From Tudor Courts to WWII Skies: Lesley Rawlinson Talks About Her New Book

Tell us a little about the book you have written.

The story is about three children, April, Maisie and Zac, who are determined to solve the mystery of a stolen priceless necklace. They need to solve the mysterious clue left by the thief, describing himself as ‘The Weatherman,’ and their search takes them punting on the river, chasing the infamous university Night Climbers, and getting involved in a race against time across a historic airfield. Aided and abetted by two clever cats, Bunter and Miss Marple, as well as Granny Ruby, they learn that being detectives isn’t as easy as they thought!


What inspired the story?

A couple of years ago, I wrote a piece for my writing group when the prompt was ‘April Showers’. I came up with the idea that it would be the name of a little girl who lived in an umbrella shop. I’d always fancied writing a detective story for children, and I decided she would have a friend called Maisie Flowers, who became her detecting partner. I was also inspired by my visits to Cambridge, where there are many little alleyways in the old part of the city, and that seemed the ideal setting for the umbrella shop.

King’s College Chapel in all its glory

The River Cam

The alleyways of Cambridge that inspired Lesley’s fictitious Fitzroy Alley


How long did it take to write?

It took about eighteen months to write. As usual, I spent a long time sketching out a rough plan and thinking it through before actually starting to write.


Why do you pick middle-grade readers as your target audience?

As a school teacher, I taught all primary-age children at some point and really enjoyed working with children aged eight and above when it came to creative writing. I loved writing with them, and although I’ve written shorter stories for younger children, this was the challenge I wanted to take up.


Did any of the plot change as you were writing it?

Yes! In the beginning, Zac was a minor character who wasn’t going to play a significant part in the story. As I developed his character and the challenges he faced, it also made me realise that the link to the story of Douglas Bader and the Spitfire could be more important. I originally called the story ‘Reaching for the Sky’ with reference to the Weatherman clue, but the Bader story gave that theme more relevance.


You have picked some historical figures in your book to centre some of your story around. Why did you choose those characters in particular?

I wanted the necklace to have a historical connection and on my visits to Cambridge, I’ve seen the carved H&A for Henry and Anne in the rood screen of King’s College Chapel. The famous portrait of Anne Boleyn also made me think she would be a good choice, especially when I discovered that no one knows what exactly happened to her necklace!

The link to Douglas Bader is a more personal one. He was my father’s wartime hero, and Dad was also in the 19th Squadron, where Bader started his career. I read the book Reach for the Sky as a girl and remember watching the film, too. Zac’s battle to walk again seemed to be a modern-day reflection of his story, and as I knew that Bader’s office was still at Duxford, where the story reaches its climax, I had to include it.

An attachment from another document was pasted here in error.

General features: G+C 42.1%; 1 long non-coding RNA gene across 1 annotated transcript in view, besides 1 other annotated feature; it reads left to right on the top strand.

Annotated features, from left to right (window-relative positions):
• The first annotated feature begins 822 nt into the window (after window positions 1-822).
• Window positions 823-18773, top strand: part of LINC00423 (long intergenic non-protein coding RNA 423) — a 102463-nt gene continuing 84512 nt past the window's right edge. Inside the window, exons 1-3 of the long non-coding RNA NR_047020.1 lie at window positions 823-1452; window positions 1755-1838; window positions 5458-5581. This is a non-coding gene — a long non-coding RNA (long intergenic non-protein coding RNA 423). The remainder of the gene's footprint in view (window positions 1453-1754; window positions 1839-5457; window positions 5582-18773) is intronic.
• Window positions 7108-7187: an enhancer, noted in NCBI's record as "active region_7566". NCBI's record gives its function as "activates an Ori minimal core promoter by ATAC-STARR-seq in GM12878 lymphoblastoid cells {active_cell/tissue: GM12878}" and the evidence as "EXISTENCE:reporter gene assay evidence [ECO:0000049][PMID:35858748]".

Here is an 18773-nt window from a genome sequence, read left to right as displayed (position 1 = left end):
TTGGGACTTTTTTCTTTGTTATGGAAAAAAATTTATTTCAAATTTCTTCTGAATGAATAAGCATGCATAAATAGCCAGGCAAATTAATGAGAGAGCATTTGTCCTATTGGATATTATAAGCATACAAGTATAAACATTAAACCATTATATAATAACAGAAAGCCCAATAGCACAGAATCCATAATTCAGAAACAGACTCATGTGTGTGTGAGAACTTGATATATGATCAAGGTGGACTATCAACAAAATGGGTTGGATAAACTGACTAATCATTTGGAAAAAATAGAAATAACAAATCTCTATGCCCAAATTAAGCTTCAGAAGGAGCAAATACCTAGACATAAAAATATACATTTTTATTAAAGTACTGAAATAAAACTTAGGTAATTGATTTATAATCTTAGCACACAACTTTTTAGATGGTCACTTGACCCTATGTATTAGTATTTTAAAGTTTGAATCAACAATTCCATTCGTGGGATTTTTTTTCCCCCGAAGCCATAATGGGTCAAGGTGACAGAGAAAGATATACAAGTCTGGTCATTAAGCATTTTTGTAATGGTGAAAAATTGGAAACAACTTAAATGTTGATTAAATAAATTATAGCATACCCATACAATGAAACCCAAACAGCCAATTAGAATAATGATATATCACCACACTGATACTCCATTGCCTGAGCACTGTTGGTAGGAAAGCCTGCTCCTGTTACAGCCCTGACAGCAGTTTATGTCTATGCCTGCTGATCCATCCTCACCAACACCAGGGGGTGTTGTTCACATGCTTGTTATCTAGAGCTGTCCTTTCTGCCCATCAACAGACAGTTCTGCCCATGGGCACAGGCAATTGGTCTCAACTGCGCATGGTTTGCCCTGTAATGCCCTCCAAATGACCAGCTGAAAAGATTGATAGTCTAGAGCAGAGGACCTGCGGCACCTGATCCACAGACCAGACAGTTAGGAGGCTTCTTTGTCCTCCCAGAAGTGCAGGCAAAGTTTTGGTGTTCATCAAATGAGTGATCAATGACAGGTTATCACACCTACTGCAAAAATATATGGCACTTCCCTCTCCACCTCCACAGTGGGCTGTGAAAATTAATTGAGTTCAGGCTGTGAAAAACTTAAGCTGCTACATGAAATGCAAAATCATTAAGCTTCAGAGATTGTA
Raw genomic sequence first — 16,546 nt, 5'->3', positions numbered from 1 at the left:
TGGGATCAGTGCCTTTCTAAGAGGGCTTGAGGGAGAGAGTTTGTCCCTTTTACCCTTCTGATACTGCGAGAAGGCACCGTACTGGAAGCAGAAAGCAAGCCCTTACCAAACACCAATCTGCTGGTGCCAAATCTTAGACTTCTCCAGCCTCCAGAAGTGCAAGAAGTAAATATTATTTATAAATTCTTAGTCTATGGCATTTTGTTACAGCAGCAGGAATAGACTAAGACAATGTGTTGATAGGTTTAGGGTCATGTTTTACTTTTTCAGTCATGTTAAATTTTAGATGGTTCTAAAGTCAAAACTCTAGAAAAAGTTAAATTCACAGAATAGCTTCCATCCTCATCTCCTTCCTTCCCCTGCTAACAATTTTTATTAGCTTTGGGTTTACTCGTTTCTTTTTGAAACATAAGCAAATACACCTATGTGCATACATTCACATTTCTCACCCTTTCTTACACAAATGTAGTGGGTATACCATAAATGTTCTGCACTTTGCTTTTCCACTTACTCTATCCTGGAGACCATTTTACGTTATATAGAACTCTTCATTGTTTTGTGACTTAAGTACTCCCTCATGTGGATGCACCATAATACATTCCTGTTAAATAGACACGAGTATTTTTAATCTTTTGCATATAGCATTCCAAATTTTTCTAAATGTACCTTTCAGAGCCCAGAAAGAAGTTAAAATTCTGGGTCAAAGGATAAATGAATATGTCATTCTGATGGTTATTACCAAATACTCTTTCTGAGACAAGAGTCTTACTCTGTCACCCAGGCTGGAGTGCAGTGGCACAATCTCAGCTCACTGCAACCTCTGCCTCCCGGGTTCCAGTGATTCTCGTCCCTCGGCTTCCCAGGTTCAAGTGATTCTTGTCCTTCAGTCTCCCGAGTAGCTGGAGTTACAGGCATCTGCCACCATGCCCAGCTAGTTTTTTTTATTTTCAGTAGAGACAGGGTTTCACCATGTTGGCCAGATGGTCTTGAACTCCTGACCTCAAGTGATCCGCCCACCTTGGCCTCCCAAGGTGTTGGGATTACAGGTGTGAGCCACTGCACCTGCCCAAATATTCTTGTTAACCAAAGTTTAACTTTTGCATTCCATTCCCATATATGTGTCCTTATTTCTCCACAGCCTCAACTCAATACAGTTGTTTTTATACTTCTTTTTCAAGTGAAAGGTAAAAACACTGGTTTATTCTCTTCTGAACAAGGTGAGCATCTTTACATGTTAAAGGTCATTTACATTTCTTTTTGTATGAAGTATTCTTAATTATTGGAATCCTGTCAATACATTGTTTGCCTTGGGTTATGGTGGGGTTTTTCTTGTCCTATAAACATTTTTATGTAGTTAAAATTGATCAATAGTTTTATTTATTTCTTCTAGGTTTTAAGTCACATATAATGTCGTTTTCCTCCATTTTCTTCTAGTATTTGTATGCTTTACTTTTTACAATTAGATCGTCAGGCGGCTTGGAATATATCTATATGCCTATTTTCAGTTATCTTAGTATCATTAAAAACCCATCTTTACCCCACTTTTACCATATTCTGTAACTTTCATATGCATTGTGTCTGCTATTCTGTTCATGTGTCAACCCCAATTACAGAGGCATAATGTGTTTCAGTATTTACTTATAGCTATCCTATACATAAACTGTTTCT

A portrait of Lesley’s dad in his RAF days, by her cousin Diane Firth, next to a copy of Reach for the Sky.

Is there an author you admire and why?

There are many authors I admire for different reasons. As a children’s author, I would choose Emma Carroll as someone I really admire. She writes adventure stories with a wide variety of backgrounds, often with a historical connection, and creates real rounded characters.


What are your biggest moans about other people’s writing?

This is very hard! I try not to be critical of other authors, especially knowing how hard it is to write that book and get it out in the big wide world. I suppose, like most people in my position, I would like to think that publishers selected books on merit rather than because the author is well-known in another field.


You’ve published quite a few books now. Anything you know now that you wish you knew at the beginning?

I think the main thing I would say I’ve learned is to not stress about planning every last detail. The story is in my head or roughed out on a few pieces of paper, and I find that, as I write, the sketchy ideas follow their own path, and the story develops. Once it’s done, then I can begin to improve and modify the whole thing.


What is your go-to genre when you read for pleasure?

I love a good crime/mystery novel. I was brought up to love the likes of Agatha Christie, Ngaio Marsh and Dorothy L Sayers, and to that golden age of crime fiction, I would add the likes of S G Maclean, Lindsay Davis and C J Sansom, whose historical crime fiction is a particular favourite.


Who would you like to read your book on Audible?

My first thought was either Griff Rhys Jones or Stephen Fry. I think they would capture the range of voices perfectly. Then there is David Tennant, but, as a Scot,  I’d have chosen him for Osprey Girl (I’d love to have a go at something like this myself, but I don’t think I’d sell as many copies!)


What was the best thing about working with TAUK Publishing?

I’ve been with TAUK Publishing since 2017 and I’ve found the friendly, constructive advice to be so helpful. They really are the best team to work for!


Lesley’s book is now available from Amazon.

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